Lancelot Andrewes (1555 – 25 September 1626) was an Anglican priest and bishop in England, where he served “on the committee of scholars that produced the King James Translation of the Bible, and probably contributed more to that work than any other single person. It is accordingly no surprise to find him not only a devout writer but a learned and eloquent one, a master of English prose, and learned in Latin, Greek, Hebrew and eighteen other languages.”  During his life, Andrewes “prepared for his own use a manuscript notebook of Private Prayers, which was published after his death” – The Private Devotions and Manual for the Sick of Lancelot Andrews.  “The material was apparently intended, not to be read aloud, but to serve as a guide and stimulus to devout meditation.” 
Easter “is the day on which the very essence of what it means to be human is transformed and elevated in Christ – the first day of a new creation that neither negates nor overpowers the old but restores and raises it up.”  One of the ways we celebrate the joyful season of Eastertide is through our lectionary readings recalling the Creation and focusing on renewal in Christ. Another way we celebrate is through prayer. Included in Andrewes’s manual are prayers for each day of the week, each day recalling God’s act of creation. These prayers serve as wonderful meditations during Eastertide.
Below are excerpts of Lancelot Andrewes’s prayers for Saturdays from The Private Devotions and Manual for the Sick of Lancelot Andrews.
O LORD, be gracious unto us, for we have waited for thee; be thou our arm every morning, our salvation also in the time of trouble.—Isaiah xxxiii. 2.
Blessed art thou, O Lord, who, on the seventh day, didst rest from all thy work, and didst bless and sanctify it.—Gen. ii. 2, 3. 
💠 I BELIEVE in thee, THE FATHER:
Behold, then, if thou be a Father, and we be children, like as a father pitieth his children, so pity thou us, O Lord.—Psalm ciii. 13.
💠 I believe in thee, THE LORD:
Behold, then, if thou be Lord, and we be servants, our eyes wait upon thee, our Lord, until thou have mercy upon us.—Psalm cxxiii. 2.
I believe that, although we were neither children nor servants, but only dogs, we might yet be allowed to eat of the crumbs which fall from thy table.—Matt. xv. 27.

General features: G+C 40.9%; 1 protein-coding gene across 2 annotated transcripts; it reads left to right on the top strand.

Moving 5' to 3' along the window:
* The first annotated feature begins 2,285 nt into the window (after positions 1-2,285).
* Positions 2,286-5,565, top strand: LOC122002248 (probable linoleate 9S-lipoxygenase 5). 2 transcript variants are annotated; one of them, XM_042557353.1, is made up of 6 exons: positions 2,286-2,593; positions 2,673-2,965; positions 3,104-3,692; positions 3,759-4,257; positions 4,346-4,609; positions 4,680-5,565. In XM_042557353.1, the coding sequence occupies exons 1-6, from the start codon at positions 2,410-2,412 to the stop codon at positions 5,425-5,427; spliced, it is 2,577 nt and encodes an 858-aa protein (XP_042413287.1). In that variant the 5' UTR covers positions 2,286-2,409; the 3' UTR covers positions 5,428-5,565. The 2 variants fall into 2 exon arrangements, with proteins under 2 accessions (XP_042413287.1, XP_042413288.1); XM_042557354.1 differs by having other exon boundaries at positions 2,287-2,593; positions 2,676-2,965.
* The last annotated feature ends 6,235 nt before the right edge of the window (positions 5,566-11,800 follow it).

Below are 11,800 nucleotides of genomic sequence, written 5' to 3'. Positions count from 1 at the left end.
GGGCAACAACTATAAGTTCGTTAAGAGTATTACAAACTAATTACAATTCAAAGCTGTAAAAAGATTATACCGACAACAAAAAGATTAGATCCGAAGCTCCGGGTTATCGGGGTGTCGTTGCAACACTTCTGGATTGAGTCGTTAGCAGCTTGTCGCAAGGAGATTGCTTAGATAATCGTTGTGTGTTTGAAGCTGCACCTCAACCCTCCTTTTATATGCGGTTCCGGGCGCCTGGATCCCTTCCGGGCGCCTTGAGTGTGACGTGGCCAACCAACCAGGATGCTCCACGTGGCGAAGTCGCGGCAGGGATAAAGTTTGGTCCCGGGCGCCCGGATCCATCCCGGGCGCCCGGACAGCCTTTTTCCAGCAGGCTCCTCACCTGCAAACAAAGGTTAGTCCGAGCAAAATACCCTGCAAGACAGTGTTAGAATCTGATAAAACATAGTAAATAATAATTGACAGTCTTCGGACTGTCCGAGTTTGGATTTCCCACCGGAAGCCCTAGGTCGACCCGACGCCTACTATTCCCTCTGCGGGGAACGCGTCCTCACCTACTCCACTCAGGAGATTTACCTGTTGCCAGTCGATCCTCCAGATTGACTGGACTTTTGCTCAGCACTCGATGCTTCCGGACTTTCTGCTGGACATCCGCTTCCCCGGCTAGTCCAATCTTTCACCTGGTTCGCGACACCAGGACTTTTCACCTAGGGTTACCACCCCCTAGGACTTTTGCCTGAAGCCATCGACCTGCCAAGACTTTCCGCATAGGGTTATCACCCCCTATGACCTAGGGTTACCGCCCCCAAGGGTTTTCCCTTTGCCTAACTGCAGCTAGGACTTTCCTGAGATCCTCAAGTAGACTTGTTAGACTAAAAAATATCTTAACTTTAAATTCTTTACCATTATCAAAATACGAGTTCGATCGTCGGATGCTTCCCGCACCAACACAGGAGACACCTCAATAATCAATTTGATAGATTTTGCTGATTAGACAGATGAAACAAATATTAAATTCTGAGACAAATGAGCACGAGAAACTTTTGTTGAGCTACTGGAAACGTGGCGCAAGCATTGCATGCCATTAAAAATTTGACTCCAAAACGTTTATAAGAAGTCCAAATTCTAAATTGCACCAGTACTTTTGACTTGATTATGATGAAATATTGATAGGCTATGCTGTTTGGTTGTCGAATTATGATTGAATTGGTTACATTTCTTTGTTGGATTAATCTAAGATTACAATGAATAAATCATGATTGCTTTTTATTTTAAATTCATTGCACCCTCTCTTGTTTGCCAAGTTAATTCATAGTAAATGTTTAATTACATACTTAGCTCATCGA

💠 I believe that CHRIST is the LAMB OF GOD:
O Lamb of God, that takest away the sins of the world, take away mine also.—John i. 29.
I believe that Jesus Christ came into the world to save sinners:
Thou, who camest to save sinners, save me also, the first and the chief of sinners.—1 Tim. i. 15.
I believe that Christ came to save that which was lost:
Thou who camest to save that which was lost, suffer not that to be lost, which thou hast saved.— Matt, xviii. 11.
💠 I believe that the HOLY GHOST is the Lord and Giver of Life:—Nicene Creed.
Thou who hast given me a living soul, (Gen. ii. 7.) grant that I may not receive my soul in vain.
I believe that the Spirit imparteth grace in his holy mysteries:
Grant that I receive not his grace, nor the hope of his blessed sacraments, in vain.—2 Cor. vi. 1.
I believe that the Spirit himself maketh intercession for us with groanings which cannot be uttered;
Of that his intercession, and of those his unutterable groanings, make me partaker, O Lord.— Rom. viii. 26.
OUR fathers trusted in thee; they trusted, and thou didst deliver them.—Psalm xxii. 4.
They cried unto thee, and were delivered ; they trusted in thee, and were not confounded.—Verse 5.
As in the old time thou didst deliver our fathers, so likewise deliver us, O Lord, who put our trust in thee.—Psalm xxxiii. 11.  
 Kiefer, J. E. (n.d.). Lancelot Andrewes, Bishop and Scholar. Biographical sketches of memorable Christians of the past. Retrieved May 16, 2022, from http://justus.anglican.org/resources/bio/252.html
 Ibid. 1
 Ibid. 1
 Balsbaugh, J. (2019, April 22). Easter Monday and the New Creation. Veritas Journal. Retrieved May 16, 2022, from https://veritasjournal.org/2019/04/22/easter-monday-and-the-new-creation/
 Andrewes, Lancelot. The Private Devotions and Manual for the Sick of Lancelot Andrews (Kindle ed., p. 1988). Kindle Edition.
 Ibid. 5, P. 2086-2104